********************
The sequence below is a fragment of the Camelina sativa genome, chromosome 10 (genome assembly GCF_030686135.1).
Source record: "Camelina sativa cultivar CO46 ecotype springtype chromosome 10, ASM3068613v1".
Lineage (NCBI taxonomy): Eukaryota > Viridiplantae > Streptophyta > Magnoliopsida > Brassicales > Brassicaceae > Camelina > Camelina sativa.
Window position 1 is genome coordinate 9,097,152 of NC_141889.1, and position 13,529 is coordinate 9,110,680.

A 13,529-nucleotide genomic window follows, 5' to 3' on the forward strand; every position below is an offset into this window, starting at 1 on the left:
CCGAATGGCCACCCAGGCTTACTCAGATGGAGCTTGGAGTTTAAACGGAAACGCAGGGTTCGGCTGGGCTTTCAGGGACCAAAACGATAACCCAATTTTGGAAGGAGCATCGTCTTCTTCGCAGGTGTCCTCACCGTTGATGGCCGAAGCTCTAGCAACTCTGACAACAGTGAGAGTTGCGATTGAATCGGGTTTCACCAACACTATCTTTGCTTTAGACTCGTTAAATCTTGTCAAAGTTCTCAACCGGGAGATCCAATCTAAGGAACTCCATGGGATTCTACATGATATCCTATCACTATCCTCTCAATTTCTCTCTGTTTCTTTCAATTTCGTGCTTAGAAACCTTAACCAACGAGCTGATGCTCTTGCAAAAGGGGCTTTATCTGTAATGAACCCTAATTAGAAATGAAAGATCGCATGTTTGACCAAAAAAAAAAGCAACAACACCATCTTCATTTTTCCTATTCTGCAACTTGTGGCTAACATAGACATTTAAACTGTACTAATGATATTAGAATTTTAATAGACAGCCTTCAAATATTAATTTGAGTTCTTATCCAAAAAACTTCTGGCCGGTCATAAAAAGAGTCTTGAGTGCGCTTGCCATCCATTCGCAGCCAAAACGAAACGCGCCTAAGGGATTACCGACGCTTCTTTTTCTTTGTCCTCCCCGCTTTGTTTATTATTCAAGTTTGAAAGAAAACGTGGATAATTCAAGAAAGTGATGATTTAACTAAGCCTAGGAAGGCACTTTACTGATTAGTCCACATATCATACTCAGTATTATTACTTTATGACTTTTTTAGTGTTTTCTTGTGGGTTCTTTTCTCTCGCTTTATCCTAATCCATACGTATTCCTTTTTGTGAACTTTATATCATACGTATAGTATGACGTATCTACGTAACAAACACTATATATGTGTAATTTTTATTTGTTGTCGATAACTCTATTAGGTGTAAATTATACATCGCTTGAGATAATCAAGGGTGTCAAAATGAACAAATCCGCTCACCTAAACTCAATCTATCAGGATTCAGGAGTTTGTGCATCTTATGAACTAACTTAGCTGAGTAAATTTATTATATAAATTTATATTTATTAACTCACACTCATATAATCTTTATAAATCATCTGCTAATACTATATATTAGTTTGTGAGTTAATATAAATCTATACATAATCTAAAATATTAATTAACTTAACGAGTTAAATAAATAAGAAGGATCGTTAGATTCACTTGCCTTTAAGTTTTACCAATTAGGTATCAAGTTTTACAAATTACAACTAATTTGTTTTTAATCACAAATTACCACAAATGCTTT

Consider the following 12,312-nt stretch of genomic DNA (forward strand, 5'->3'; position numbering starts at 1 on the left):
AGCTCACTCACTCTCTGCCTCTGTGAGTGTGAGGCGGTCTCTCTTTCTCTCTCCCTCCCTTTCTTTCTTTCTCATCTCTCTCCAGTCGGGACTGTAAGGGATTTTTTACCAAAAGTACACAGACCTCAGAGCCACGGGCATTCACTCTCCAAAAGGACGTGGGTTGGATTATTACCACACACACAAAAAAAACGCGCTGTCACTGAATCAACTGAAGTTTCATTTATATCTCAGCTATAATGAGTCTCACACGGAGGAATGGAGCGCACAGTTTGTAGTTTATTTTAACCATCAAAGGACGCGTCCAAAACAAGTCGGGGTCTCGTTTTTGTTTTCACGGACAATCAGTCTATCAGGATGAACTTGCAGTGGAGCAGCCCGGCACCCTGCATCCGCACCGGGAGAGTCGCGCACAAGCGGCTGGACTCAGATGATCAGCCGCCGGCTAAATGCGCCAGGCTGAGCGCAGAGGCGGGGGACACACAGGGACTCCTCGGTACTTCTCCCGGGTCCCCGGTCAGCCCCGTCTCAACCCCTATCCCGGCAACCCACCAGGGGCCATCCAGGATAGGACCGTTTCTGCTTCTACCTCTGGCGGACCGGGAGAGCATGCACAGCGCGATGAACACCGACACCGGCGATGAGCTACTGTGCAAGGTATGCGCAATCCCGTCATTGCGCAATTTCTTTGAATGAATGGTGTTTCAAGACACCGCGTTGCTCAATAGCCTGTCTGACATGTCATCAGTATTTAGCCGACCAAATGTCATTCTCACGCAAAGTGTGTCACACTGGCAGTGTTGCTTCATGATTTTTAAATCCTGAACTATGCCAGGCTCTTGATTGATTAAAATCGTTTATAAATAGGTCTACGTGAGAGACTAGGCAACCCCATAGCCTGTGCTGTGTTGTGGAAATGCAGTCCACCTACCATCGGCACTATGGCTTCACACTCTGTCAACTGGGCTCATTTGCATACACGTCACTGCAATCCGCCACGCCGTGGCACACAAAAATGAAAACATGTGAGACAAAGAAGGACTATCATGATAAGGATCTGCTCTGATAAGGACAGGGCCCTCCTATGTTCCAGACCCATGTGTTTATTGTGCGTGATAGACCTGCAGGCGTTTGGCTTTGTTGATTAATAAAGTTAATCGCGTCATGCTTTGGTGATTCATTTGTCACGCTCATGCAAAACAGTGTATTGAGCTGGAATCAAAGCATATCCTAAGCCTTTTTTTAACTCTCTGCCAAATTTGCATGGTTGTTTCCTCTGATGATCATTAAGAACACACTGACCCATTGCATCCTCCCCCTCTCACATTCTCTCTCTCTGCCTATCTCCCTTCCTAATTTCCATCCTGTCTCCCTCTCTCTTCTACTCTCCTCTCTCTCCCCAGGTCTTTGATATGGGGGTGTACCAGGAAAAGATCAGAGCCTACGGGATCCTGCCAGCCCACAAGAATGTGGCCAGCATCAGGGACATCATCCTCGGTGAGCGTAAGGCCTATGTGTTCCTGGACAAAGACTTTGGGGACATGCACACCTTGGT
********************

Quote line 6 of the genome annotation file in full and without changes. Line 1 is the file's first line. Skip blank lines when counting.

CCGAATGGCCACCCAGGCTTACTCAGATGGAGCTTGGAGTTTAAACGGAAACGCAGGGTTCGGCTGGGCTTTCAGGGACCAAAACGATAACCCAATTTTGGAAGGAGCATCGTCTTCTTCGCAGGTGTCCTCACCGTTGATGGCCGAAGCTCTAGCAACTCTGACAACAGTGAGAGTTGCGATTGAATCGGGTTTCACCAACACTATCTTTGCTTTAGACTCGTTAAATCTTGTCAAAGTTCTCAACCGGGAGATCCAATCTAAGGAACTCCATGGGATTCTACATGATATCCTATCACTATCCTCTCAATTTCTCTCTGTTTCTTTCAATTTCGTGCTTAGAAACCTTAACCAACGAGCTGATGCTCTTGCAAAAGGGGCTTTATCTGTAATGAACCCTAATTAGAAATGAAAGATCGCATGTTTGACCAAAAAAAAAAGCAACAACACCATCTTCATTTTTCCTATTCTGCAACTTGTGGCTAACATAGACATTTAAACTGTACTAATGATATTAGAATTTTAATAGACAGCCTTCAAATATTAATTTGAGTTCTTATCCAAAAAACTTCTGGCCGGTCATAAAAAGAGTCTTGAGTGCGCTTGCCATCCATTCGCAGCCAAAACGAAACGCGCCTAAGGGATTACCGACGCTTCTTTTTCTTTGTCCTCCCCGCTTTGTTTATTATTCAAGTTTGAAAGAAAACGTGGATAATTCAAGAAAGTGATGATTTAACTAAGCCTAGGAAGGCACTTTACTGATTAGTCCACATATCATACTCAGTATTATTACTTTATGACTTTTTTAGTGTTTTCTTGTGGGTTCTTTTCTCTCGCTTTATCCTAATCCATACGTATTCCTTTTTGTGAACTTTATATCATACGTATAGTATGACGTATCTACGTAACAAACACTATATATGTGTAATTTTTATTTGTTGTCGATAACTCTATTAGGTGTAAATTATACATCGCTTGAGATAATCAAGGGTGTCAAAATGAACAAATCCGCTCACCTAAACTCAATCTATCAGGATTCAGGAGTTTGTGCATCTTATGAACTAACTTAGCTGAGTAAATTTATTATATAAATTTATATTTATTAACTCACACTCATATAATCTTTATAAATCATCTGCTAATACTATATATTAGTTTGTGAGTTAATATAAATCTATACATAATCTAAAATATTAATTAACTTAACGAGTTAAATAAATAAGAAGGATCGTTAGATTCACTTGCCTTTAAGTTTTACCAATTAGGTATCAAGTTTTACAAATTACAACTAATTTGTTTTTAATCACAAATTACCACAAATGCTTT